This paper explores the special nature of bereavement in the case of first trimester miscarriage. It is theoretically informed by the sociological literature concerning death and bereavement and is empirically grounded in interviews with 79 women. We argue that the 'scientisation of death' in modern societies contributes to the uncertainty and isolation which distinguish early miscarriage as a unique form of loss. In the absence of clear cultural scripts to draw upon, many women interviewed gave meaning to their loss as 'what might have been' or what we call 'the loss of possibility'. Some women juxtaposed the failure of their pregnancy with that of modern medicine either to prevent the loss or provide a credible explanation for their miscarriage. Little research has been conducted in this area, since the pioneering work of Lovell (1983) and Cecil (1984). Our research draws on one of the largest and most systematic bodies of data ever collected on early miscarriage, and provides continued evidence of the traumas of miscarriage. The strategies employed by women to make sense of, and come to terms with, their experience of miscarriage are explored, employing a typology of pre-modern, modern and postmodern responses.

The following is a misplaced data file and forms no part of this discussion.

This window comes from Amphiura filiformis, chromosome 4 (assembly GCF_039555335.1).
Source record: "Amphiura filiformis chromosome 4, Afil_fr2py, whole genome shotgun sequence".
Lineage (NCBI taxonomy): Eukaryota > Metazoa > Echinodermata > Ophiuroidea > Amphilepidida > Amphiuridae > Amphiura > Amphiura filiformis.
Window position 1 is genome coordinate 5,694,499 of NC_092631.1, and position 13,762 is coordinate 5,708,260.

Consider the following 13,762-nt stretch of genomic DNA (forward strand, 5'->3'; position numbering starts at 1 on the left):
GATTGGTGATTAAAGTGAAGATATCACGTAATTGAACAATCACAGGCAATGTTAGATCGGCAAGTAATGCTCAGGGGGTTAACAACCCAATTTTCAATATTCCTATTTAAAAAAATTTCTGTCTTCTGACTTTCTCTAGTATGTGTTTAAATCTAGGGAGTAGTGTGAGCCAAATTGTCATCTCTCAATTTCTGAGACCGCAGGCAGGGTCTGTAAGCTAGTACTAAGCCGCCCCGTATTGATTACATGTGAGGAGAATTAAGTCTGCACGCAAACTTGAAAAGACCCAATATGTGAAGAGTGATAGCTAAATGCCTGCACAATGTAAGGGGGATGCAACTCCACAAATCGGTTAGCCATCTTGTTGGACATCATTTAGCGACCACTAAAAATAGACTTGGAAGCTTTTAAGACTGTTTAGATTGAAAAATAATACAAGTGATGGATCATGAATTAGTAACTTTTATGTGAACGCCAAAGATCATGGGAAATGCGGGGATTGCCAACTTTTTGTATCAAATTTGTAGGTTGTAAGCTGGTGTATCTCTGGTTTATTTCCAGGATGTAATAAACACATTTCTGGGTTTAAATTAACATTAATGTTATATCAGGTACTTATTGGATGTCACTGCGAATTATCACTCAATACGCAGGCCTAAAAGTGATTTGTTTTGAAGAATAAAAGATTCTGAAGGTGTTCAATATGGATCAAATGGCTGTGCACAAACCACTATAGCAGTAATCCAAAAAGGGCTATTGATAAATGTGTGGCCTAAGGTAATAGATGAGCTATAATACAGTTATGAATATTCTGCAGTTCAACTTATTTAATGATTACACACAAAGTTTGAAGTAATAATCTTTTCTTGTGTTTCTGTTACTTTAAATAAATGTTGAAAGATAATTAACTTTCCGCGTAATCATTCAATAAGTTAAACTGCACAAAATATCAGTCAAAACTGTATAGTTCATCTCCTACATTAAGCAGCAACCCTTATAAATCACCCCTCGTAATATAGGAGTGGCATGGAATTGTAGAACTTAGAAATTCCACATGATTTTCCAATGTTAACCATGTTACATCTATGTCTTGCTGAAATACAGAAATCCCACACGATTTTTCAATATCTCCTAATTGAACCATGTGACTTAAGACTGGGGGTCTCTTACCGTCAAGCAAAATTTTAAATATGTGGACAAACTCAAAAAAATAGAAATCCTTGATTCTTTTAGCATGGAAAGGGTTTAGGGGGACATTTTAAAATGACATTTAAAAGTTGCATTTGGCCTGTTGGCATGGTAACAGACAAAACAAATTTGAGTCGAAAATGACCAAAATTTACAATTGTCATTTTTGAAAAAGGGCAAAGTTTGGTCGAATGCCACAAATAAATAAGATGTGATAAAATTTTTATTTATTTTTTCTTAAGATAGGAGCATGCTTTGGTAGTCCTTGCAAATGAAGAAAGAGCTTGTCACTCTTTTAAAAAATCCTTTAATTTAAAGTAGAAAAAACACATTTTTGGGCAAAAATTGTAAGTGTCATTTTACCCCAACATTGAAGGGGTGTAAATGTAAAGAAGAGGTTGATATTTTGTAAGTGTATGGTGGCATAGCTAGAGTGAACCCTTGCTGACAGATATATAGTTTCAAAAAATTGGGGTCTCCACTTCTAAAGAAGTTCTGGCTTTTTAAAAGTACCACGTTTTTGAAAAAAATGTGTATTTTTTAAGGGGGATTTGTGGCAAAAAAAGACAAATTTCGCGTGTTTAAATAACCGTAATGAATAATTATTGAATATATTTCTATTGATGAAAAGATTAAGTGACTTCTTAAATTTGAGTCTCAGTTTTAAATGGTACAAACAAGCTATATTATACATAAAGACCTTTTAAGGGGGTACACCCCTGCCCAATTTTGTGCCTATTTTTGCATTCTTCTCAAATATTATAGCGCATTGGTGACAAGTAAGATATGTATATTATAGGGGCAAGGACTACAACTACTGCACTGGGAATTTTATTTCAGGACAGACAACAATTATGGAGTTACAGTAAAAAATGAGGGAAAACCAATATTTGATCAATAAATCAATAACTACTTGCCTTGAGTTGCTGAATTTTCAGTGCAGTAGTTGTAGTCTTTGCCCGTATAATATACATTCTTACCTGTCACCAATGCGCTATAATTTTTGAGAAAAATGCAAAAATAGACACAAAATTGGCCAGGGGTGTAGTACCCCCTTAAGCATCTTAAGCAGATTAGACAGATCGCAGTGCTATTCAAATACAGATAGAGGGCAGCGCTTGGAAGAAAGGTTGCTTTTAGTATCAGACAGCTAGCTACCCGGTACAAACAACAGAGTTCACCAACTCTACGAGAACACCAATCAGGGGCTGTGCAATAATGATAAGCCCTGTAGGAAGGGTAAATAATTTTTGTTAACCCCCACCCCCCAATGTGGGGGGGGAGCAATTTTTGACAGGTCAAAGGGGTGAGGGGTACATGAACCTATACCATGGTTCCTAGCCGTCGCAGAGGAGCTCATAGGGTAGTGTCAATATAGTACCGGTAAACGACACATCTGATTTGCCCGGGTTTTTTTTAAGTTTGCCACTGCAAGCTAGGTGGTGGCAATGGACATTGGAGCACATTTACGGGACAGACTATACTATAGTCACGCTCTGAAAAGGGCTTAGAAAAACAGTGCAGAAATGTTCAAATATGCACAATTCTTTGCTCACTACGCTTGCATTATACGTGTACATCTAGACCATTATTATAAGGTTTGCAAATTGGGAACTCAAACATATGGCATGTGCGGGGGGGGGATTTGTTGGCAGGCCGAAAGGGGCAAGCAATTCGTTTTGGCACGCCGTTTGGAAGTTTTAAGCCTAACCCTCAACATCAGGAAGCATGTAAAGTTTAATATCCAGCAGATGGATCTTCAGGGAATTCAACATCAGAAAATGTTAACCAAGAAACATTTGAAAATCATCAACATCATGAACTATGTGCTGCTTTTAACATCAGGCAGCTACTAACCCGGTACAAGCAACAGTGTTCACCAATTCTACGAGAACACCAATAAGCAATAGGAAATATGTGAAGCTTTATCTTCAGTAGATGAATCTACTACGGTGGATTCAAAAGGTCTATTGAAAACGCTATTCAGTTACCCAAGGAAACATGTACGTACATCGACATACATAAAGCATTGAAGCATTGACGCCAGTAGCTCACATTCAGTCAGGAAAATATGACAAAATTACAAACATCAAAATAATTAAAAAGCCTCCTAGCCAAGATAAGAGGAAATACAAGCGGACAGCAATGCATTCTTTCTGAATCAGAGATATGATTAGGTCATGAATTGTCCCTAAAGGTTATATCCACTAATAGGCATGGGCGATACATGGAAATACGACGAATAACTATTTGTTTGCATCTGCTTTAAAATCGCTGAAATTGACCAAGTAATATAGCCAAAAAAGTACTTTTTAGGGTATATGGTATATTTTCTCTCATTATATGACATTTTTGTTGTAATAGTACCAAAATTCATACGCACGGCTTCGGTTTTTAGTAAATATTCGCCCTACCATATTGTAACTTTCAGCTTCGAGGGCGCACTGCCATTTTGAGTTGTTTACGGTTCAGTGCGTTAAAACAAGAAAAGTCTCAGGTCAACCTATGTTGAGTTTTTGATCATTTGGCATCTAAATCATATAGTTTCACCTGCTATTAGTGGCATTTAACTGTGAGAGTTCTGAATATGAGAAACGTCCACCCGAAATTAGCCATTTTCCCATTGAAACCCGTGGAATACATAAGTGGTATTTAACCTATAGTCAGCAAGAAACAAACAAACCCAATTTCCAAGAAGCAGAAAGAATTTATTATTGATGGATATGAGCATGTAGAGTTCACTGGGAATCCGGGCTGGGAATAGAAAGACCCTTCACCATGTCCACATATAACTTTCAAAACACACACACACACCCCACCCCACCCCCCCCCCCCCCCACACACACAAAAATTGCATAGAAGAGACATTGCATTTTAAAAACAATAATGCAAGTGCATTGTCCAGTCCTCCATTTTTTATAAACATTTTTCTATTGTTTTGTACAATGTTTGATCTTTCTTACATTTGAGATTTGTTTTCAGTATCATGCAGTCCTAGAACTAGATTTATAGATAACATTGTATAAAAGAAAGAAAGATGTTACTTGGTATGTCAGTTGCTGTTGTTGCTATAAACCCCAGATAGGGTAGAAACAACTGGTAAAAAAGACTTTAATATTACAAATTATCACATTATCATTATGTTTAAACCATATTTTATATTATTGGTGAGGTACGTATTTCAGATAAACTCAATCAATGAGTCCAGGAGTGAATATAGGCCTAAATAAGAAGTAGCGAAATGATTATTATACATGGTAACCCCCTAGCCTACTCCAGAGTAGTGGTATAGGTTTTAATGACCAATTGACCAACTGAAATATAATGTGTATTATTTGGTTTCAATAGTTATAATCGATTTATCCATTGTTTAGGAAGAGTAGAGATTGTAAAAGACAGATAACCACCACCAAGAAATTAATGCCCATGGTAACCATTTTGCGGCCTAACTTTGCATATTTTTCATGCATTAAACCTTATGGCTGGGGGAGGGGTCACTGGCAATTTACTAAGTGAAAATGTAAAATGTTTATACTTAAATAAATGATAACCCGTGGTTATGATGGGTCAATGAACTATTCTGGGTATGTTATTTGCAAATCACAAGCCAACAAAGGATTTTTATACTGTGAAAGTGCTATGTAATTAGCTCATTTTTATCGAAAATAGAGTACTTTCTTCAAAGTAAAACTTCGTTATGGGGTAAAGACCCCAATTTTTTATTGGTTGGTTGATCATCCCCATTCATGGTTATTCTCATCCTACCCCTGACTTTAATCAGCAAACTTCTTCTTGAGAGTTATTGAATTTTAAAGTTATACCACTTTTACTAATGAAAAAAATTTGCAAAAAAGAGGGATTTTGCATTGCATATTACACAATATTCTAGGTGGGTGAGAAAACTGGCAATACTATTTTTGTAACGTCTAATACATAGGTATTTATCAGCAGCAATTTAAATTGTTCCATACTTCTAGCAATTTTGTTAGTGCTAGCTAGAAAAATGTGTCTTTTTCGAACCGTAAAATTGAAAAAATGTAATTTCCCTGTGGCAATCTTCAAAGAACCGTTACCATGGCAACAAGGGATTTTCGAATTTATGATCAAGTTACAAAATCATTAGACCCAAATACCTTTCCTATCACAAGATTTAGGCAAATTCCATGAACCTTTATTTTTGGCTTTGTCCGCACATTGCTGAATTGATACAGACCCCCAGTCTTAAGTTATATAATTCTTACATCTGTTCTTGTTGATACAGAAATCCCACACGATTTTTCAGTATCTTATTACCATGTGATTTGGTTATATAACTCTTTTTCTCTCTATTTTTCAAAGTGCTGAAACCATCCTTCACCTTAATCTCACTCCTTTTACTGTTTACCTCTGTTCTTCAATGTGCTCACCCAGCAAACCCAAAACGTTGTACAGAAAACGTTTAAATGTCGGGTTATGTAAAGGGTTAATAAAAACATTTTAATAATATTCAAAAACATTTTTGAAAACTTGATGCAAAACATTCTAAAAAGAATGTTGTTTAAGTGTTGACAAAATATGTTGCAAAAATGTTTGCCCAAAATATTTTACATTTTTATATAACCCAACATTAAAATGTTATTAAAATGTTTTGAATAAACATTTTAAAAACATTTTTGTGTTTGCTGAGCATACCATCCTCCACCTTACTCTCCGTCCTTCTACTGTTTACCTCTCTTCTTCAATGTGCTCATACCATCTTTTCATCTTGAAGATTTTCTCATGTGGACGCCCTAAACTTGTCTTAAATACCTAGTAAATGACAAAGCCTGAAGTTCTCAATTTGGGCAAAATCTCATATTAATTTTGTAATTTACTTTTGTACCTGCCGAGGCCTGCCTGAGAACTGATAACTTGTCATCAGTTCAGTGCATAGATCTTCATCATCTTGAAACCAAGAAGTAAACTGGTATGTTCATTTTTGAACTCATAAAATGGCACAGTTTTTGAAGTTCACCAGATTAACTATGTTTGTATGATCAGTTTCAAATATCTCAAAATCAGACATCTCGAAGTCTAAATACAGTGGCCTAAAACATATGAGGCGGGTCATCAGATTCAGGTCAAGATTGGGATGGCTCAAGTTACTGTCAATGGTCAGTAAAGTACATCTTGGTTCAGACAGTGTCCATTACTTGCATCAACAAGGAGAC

|Translated title of the contribution||The loss of possibility: scientisation of death and the special case of early miscarriage|
|Pages (from-to)||1003 - 1022|
|Number of pages||20|
|Journal||Sociology of Health and Illness|
|Publication status||Published - Nov 2007|
Bibliographical notePublisher: Blackwell
- SPAIS Centre for the Study of Ethnicity and Citizenship